Only 20% of New Medicines Accessible at Discounted Rates in Estonian Pharmacies
Only a fifth of the recently approved innovative medicines within the European Union (EU) are available at discounted prices in Estonian pharmacies, as manufacturers claim that the state is unwilling to bear the costs.
ERR.ee reported this.
According to a study conducted by the European Federation of Pharmaceutical Industries and Associations, the accessibility of innovative medicines varies significantly across the EU. Out of 168 new medicines approved in the EU between 2018 and 2021, only 31 were included in Estonia's list of reimbursed drugs (compared to 32 in Latvia, 90 in Finland, and 147 in Germany).
Moreover, there are substantial differences in the timeframe for new medicines to reach pharmacies at discounted rates. On average, it takes 526 days for new cancer drugs to become available at discounted prices in the EU, whereas in Estonia, it takes 708 days. There are only six countries where this process takes even longer.
Erki Laidmäe, the Head of the Medicines and Medical Devices Department at the Estonian Health Insurance Fund, stated that the accessibility of new medicines is not only a problem in Estonia but also in other smaller and economically disadvantaged EU countries. For instance, the majority of new medicines are sold at discounted prices in larger and wealthier Western European countries such as Germany, Italy, Austria, and Denmark.
Laidmäe emphasized that pharmaceutical manufacturers have little incentive to market their products in smaller countries like Estonia due to lower profits. Consequently, they often submit reimbursement applications much later compared to larger Western European countries.
According to the Estonian Health Insurance Fund, in 2021, manufacturers took an average of 473 days to submit their applications. This was followed by 11 days for initial drug assessment, 34 days for evaluation by the Commission on Human Medicines, 37 days for evaluation by the Health Insurance Fund, 32 days for review by the Medicines Commission, and 119 days for price negotiations between the manufacturer and the Health Insurance Fund.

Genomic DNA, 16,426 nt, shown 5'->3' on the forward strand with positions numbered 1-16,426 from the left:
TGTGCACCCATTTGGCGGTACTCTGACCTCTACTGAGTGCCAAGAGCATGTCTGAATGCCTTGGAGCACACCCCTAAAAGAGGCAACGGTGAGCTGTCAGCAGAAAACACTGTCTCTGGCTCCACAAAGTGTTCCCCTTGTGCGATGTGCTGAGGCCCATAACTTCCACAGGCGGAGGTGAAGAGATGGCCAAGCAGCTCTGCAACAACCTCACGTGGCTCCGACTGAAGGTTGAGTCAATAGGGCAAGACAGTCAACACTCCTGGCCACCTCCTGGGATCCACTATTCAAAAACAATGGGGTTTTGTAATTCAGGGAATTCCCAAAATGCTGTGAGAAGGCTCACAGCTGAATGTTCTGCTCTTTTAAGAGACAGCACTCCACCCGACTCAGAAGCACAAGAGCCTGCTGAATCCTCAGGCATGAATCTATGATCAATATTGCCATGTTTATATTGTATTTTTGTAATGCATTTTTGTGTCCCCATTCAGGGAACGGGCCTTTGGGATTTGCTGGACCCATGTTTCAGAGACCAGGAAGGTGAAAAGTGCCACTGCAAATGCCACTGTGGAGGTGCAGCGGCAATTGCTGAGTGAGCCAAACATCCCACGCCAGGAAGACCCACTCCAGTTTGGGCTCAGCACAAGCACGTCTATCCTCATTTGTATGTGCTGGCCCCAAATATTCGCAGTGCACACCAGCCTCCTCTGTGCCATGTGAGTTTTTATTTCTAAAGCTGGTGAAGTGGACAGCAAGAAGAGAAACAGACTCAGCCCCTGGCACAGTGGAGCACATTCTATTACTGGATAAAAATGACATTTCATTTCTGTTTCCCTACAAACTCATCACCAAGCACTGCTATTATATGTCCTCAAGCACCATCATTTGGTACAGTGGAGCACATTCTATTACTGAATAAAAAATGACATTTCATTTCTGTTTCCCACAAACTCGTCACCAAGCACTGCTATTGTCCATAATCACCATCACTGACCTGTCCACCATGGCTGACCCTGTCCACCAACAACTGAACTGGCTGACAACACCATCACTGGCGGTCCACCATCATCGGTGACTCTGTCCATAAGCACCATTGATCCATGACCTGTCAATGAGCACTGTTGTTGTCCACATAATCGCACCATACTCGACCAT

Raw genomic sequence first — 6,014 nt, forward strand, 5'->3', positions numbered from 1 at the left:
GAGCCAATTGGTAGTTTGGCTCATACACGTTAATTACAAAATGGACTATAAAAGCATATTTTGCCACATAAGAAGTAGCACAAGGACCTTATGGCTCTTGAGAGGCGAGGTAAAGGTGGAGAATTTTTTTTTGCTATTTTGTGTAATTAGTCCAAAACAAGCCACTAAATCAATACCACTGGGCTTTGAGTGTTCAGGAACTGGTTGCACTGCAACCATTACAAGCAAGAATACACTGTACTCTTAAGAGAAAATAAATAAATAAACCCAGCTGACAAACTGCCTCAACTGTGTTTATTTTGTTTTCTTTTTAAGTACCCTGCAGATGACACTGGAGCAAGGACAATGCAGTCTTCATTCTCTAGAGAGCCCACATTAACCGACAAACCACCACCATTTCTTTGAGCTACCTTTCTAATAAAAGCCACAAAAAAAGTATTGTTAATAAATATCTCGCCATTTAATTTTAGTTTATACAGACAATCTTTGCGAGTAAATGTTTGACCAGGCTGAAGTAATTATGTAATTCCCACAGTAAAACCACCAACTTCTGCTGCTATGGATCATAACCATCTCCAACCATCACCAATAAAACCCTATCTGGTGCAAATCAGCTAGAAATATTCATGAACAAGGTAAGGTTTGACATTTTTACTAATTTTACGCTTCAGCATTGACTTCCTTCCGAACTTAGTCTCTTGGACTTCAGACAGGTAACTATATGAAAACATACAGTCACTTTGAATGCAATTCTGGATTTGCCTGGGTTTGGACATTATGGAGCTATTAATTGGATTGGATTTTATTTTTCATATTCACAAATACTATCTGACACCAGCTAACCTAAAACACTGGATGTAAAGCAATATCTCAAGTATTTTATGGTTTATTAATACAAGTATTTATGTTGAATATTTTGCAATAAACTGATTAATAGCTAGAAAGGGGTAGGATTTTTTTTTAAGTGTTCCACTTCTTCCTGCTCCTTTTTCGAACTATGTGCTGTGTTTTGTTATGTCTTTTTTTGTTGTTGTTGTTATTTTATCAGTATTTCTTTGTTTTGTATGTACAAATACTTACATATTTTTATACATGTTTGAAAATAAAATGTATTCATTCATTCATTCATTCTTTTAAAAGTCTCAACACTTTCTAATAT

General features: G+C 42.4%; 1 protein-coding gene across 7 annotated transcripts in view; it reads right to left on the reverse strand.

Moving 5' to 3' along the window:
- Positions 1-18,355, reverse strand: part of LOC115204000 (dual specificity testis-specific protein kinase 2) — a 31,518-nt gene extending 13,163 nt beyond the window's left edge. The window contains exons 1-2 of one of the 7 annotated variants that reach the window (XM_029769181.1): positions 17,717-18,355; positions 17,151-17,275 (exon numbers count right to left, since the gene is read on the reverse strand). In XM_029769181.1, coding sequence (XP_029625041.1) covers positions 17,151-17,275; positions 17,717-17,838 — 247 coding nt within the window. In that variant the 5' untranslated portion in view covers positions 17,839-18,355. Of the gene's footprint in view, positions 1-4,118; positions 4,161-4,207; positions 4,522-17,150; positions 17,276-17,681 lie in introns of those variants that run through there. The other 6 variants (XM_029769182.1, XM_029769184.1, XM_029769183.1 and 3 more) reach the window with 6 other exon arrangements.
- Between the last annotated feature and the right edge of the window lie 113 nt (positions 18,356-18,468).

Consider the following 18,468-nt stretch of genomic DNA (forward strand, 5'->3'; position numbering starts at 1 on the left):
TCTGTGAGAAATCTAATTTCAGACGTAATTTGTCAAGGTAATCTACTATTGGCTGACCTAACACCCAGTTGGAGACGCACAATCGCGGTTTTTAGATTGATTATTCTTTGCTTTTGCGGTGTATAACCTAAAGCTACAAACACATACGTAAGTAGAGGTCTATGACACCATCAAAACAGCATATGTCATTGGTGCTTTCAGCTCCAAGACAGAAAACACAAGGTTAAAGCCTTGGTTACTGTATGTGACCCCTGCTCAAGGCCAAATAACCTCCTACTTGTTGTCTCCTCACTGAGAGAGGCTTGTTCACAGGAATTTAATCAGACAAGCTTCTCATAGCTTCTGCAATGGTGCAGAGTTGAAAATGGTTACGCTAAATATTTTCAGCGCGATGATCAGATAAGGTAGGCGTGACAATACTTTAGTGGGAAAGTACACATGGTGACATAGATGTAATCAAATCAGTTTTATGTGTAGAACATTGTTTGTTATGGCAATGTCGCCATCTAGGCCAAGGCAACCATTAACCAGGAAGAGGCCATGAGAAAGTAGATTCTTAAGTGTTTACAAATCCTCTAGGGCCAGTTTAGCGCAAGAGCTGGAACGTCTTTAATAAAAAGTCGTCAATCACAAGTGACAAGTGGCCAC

Hanno Pütsep, a representative of AstraZeneca in Estonia, explained that the ongoing decline in accessibility of innovative medicines in Estonia is attributed to the state's reluctance to adequately fund medications.
"Prices are rising year after year, yet the state still believes that drugs should cost practically the same as they did in 2011," said Pütsep.
In order for newly approved innovative medicines in the EU to be accessible at discounted prices in Estonian pharmacies, manufacturers and the Health Insurance Fund must agree on reimbursement terms.
The Health Insurance Fund primarily reimburses new drugs that can address treatment needs in situations where there is no alternative or when the existing treatment is insufficiently effective or safe. It is crucial for these drugs to be not only effective and safe but also reasonably priced. The key factor in assessing the economic efficiency of medicines is the incremental cost-effectiveness ratio. In simpler terms, it is the amount the state is willing to pay for one quality-adjusted life-year.
According to Pütsep, the economic efficiency threshold for drugs listed by the Health Insurance Fund has remained unchanged since 2011, at €40,000. A higher threshold of up to €100,000 applies to certain rare diseases.
Manufacturers argue that a significantly larger portion of the budget should be allocated to drug procurement and healthcare in general; otherwise, the accessibility of innovative medications in Estonia will continue to deteriorate. According to Eurostat data, in 2020, EU countries, on average, allocated 10.9% of their gross domestic product to healthcare. In Estonia, the figure stands at 7.8%.